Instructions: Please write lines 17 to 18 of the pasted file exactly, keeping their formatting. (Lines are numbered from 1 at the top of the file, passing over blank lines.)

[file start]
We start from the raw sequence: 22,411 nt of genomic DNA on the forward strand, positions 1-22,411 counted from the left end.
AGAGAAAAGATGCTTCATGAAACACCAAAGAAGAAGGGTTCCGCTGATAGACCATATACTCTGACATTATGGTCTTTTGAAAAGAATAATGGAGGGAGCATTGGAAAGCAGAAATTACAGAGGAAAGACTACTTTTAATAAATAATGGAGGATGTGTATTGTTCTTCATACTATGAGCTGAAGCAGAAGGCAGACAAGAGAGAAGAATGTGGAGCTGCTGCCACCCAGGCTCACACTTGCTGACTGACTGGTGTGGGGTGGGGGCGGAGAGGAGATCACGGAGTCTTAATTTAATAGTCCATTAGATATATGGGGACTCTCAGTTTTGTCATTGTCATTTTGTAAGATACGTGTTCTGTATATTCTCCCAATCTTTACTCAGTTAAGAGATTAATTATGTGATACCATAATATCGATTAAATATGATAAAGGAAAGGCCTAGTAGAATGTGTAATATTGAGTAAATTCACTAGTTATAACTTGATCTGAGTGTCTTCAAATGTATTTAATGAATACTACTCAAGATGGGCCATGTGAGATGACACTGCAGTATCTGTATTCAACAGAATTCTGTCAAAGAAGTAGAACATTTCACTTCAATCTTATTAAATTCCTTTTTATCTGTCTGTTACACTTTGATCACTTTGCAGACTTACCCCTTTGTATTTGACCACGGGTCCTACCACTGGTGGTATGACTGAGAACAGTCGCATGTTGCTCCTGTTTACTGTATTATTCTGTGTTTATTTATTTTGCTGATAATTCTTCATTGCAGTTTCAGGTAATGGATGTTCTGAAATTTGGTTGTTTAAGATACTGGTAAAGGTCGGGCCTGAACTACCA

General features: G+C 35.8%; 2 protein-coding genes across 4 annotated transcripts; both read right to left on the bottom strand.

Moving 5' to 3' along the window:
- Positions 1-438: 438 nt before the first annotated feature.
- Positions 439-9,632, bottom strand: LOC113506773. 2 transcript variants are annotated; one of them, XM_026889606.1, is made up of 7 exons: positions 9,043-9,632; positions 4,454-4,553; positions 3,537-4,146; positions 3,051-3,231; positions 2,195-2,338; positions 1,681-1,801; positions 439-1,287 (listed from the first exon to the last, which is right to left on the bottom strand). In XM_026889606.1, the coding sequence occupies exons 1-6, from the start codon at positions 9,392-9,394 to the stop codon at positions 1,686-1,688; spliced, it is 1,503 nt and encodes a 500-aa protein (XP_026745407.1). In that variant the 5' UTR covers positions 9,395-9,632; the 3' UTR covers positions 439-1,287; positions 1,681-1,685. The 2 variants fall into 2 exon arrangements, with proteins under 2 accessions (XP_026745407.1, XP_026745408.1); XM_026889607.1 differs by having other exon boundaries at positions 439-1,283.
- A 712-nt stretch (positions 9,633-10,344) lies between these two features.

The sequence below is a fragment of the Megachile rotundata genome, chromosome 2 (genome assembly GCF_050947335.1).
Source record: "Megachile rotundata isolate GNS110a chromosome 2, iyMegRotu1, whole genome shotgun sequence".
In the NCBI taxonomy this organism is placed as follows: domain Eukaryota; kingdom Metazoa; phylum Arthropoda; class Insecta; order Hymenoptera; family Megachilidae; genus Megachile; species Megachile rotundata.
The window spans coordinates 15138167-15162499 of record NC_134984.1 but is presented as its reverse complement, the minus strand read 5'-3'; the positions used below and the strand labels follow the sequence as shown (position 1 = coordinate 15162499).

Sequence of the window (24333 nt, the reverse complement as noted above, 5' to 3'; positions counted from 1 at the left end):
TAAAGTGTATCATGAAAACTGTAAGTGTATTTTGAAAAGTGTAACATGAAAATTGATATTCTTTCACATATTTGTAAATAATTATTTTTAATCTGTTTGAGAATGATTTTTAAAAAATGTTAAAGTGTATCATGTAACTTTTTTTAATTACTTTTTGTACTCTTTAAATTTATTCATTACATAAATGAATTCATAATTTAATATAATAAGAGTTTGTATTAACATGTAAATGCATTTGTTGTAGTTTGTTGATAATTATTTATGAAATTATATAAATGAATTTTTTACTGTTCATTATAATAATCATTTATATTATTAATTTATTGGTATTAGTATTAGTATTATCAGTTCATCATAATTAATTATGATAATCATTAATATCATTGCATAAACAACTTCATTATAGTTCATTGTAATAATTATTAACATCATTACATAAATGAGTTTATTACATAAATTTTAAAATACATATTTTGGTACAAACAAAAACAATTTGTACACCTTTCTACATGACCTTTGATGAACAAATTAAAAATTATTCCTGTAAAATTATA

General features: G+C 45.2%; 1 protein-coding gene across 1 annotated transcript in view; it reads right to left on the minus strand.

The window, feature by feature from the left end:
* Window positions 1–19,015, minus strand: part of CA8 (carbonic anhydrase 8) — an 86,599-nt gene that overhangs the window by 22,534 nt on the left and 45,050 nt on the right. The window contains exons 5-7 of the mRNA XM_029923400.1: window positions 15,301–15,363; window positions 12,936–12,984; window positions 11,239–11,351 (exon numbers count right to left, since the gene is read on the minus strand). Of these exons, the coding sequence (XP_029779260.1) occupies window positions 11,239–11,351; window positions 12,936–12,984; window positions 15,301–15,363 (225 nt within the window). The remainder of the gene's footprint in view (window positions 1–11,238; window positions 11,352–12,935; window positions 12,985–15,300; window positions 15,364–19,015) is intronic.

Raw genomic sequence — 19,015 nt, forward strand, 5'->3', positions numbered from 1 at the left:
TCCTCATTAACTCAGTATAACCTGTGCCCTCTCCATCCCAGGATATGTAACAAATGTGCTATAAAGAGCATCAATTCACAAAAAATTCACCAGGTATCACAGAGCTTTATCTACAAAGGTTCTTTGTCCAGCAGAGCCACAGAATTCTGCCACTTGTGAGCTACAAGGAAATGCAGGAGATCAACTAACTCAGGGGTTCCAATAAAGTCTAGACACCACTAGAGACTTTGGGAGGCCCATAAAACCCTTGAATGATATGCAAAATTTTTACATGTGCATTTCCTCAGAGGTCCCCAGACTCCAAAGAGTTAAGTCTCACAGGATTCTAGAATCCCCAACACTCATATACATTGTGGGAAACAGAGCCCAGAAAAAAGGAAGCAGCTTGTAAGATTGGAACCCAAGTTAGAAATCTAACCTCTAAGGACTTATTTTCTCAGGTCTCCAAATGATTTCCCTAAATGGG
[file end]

Raw genomic sequence — 19,015 nt, forward strand, 5'->3', positions numbered from 1 at the left:
TCCTCATTAACTCAGTATAACCTGTGCCCTCTCCATCCCAGGATATGTAACAAATGTGCTATAAAGAGCATCAATTCACAAAAAATTCACCAGGTATCACAGAGCTTTATCTACAAAGGTTCTTTGTCCAGCAGAGCCACAGAATTCTGCCACTTGTGAGCTACAAGGAAATGCAGGAGATCAACTAACTCAGGGGTTCCAATAAAGTCTAGACACCACTAGAGACTTTGGGAGGCCCATAAAACCCTTGAATGATATGCAAAATTTTTACATGTGCATTTCCTCAGAGGTCCCCAGACTCCAAAGAGTTAAGTCTCACAGGATTCTAGAATCCCCAACACTCATATACATTGTGGGAAACAGAGCCCAGAAAAAAGGAAGCAGCTTGTAAGATTGGAACCCAAGTTAGAAATCTAACCTCTAAGGACTTATTTTCTCAGGTCTCCAAATGATTTCCCTAAATGGG